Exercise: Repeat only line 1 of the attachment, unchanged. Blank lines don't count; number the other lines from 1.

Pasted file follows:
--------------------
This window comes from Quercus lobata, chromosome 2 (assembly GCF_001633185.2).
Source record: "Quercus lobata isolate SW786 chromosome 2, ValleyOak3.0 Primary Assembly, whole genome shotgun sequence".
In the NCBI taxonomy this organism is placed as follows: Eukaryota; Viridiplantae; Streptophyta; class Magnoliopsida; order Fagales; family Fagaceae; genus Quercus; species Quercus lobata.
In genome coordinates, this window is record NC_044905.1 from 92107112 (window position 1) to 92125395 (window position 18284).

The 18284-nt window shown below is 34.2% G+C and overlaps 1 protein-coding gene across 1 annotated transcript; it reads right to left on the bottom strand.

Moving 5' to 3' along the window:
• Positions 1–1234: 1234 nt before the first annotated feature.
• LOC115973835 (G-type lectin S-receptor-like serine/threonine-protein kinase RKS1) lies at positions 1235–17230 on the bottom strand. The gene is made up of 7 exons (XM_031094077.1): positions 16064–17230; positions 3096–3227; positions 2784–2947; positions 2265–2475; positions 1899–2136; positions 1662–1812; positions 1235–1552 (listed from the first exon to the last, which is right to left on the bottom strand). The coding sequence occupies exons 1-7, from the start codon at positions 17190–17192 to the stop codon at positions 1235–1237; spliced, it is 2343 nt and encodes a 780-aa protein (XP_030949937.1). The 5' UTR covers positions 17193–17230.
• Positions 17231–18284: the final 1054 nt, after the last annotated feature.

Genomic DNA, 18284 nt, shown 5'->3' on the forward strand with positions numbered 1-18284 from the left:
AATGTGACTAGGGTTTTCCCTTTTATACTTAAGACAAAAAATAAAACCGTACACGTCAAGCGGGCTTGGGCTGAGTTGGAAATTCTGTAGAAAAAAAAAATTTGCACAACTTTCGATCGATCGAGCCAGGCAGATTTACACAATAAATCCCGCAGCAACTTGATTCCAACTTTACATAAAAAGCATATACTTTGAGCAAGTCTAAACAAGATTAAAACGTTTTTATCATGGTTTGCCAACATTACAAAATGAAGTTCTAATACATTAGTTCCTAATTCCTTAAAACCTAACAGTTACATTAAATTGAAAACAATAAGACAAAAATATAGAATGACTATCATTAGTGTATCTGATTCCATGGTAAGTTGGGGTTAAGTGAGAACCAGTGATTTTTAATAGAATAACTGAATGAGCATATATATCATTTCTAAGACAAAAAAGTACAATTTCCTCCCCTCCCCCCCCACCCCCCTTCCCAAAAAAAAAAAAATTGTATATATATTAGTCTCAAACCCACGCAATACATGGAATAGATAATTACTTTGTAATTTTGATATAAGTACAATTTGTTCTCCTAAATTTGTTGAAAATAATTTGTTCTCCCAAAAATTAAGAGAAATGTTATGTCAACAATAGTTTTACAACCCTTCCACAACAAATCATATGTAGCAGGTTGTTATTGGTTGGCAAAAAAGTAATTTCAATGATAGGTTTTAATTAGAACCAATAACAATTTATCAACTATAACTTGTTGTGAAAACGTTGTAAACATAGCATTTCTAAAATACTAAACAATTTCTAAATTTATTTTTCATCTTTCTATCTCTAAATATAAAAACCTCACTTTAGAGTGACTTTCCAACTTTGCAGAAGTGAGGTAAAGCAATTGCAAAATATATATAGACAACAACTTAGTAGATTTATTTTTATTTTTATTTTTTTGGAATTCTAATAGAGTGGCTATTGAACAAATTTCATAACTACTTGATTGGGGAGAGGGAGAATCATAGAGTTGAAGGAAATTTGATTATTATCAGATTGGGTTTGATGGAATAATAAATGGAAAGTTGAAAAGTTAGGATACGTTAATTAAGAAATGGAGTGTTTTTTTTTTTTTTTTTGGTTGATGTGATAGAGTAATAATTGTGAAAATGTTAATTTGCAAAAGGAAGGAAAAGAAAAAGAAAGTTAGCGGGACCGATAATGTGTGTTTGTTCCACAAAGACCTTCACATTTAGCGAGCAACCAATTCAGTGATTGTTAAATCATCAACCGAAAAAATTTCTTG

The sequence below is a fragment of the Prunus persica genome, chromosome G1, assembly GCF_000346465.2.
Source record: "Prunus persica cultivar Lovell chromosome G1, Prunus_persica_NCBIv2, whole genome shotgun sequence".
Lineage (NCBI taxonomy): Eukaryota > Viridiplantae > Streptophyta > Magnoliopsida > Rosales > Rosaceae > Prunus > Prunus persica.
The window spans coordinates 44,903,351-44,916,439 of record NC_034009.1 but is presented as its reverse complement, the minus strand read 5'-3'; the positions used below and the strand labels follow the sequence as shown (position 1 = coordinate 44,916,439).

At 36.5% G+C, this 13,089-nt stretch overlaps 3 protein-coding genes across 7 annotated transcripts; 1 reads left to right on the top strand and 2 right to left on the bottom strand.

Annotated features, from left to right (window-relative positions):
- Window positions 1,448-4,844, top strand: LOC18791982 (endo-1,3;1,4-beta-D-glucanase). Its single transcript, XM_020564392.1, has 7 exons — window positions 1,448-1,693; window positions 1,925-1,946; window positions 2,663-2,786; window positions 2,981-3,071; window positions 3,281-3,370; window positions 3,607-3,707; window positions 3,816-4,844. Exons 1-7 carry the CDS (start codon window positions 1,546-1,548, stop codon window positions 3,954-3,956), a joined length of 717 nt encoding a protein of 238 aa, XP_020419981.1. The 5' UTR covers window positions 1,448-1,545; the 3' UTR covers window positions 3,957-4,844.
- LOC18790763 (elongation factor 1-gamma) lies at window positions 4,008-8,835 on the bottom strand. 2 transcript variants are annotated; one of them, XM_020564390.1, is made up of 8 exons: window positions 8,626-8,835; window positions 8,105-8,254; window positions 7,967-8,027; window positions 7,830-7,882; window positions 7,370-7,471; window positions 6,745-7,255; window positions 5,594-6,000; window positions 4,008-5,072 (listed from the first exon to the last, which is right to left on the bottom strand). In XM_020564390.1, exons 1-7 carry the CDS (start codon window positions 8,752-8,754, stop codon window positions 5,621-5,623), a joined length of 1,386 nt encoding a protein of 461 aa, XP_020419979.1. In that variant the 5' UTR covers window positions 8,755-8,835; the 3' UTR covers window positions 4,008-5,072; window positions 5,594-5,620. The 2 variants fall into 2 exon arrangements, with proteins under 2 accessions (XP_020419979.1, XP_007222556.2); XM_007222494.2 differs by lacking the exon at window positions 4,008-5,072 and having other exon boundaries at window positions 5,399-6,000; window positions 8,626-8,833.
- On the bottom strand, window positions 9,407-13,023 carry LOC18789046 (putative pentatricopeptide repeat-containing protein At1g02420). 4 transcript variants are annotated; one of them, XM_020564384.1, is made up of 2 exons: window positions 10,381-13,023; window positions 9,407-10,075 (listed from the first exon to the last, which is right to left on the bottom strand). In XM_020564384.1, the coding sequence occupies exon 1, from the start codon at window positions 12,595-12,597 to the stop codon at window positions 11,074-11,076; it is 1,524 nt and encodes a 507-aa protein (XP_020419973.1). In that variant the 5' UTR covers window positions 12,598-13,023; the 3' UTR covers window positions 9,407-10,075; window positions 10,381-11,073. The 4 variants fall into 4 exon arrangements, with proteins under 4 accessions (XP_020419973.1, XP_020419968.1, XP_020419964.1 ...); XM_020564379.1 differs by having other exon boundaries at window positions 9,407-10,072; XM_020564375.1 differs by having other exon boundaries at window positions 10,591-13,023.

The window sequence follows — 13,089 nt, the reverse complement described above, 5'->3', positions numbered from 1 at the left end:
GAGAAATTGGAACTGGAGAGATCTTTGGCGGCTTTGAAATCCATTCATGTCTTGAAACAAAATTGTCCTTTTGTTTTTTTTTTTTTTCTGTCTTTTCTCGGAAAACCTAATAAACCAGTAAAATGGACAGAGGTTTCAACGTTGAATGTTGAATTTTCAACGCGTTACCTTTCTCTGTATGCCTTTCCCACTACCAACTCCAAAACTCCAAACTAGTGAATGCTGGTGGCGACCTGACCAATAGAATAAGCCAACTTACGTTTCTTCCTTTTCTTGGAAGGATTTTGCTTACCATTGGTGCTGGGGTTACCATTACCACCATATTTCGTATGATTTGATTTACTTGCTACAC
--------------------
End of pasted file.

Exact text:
This window comes from Quercus lobata, chromosome 2 (assembly GCF_001633185.2).